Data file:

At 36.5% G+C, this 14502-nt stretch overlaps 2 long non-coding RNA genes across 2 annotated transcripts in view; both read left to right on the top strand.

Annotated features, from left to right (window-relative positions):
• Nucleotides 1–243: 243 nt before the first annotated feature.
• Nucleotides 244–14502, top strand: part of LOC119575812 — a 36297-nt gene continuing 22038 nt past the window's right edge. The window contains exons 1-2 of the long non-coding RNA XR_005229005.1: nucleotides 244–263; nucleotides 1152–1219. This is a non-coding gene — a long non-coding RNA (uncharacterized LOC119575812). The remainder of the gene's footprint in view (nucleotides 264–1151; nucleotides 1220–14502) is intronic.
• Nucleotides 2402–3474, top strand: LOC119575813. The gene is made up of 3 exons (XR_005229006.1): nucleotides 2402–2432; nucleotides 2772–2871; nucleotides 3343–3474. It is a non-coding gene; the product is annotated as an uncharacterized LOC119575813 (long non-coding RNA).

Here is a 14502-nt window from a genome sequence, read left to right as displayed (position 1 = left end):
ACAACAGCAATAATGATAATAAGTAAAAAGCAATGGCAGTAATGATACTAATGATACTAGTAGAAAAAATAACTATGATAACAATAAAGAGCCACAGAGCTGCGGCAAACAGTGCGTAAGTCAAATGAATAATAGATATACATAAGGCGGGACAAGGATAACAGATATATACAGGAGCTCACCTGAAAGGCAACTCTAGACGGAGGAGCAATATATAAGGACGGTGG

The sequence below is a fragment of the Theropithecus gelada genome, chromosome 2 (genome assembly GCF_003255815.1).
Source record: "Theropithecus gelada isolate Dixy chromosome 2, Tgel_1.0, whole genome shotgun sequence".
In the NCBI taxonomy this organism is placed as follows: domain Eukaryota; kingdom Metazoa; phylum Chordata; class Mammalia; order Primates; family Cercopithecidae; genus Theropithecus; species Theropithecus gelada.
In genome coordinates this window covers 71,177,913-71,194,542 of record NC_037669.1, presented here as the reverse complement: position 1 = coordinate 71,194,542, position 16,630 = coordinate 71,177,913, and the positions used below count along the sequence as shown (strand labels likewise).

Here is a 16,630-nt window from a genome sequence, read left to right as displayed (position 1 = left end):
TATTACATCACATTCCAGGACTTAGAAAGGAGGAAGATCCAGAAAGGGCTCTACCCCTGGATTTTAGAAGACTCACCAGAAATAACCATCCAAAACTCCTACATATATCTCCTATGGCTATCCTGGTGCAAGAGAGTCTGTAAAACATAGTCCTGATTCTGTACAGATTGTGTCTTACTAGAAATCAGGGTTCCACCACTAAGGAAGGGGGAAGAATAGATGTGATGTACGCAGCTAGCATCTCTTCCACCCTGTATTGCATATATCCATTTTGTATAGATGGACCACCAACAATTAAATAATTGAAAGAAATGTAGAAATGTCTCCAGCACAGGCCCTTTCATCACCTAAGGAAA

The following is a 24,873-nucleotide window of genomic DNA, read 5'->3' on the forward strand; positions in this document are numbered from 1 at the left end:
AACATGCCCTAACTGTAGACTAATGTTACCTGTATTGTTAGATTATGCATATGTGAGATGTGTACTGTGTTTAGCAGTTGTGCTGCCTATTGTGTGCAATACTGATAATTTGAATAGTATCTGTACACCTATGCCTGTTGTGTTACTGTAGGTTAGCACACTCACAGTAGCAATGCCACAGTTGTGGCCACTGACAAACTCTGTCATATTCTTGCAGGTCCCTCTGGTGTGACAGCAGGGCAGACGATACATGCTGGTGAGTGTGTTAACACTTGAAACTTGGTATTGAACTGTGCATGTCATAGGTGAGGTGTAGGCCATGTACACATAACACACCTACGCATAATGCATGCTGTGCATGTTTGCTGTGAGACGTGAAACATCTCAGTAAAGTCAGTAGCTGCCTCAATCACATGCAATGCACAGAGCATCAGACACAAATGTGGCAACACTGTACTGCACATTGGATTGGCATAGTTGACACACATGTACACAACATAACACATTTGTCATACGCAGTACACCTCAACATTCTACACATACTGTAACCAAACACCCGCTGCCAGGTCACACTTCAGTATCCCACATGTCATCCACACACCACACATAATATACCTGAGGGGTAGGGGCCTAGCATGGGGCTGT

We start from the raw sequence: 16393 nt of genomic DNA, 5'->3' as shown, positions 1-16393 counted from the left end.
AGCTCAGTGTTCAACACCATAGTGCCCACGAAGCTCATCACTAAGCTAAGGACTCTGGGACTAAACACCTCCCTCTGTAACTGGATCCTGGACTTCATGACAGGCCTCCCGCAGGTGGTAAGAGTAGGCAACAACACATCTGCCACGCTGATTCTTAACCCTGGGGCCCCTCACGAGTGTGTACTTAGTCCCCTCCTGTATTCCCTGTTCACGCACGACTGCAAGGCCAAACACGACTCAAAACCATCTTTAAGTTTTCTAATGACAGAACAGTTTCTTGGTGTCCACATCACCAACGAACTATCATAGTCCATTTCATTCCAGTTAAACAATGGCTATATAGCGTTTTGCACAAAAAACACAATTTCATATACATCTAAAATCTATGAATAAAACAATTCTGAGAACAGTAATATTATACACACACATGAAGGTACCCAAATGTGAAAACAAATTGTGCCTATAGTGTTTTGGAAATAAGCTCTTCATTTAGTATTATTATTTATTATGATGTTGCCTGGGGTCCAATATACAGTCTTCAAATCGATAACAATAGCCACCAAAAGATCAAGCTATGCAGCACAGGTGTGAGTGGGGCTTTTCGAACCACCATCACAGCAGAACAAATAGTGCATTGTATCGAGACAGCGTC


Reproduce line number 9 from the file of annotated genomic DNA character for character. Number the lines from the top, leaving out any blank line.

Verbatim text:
Source record: "Theropithecus gelada isolate Dixy chromosome 2, Tgel_1.0, whole genome shotgun sequence".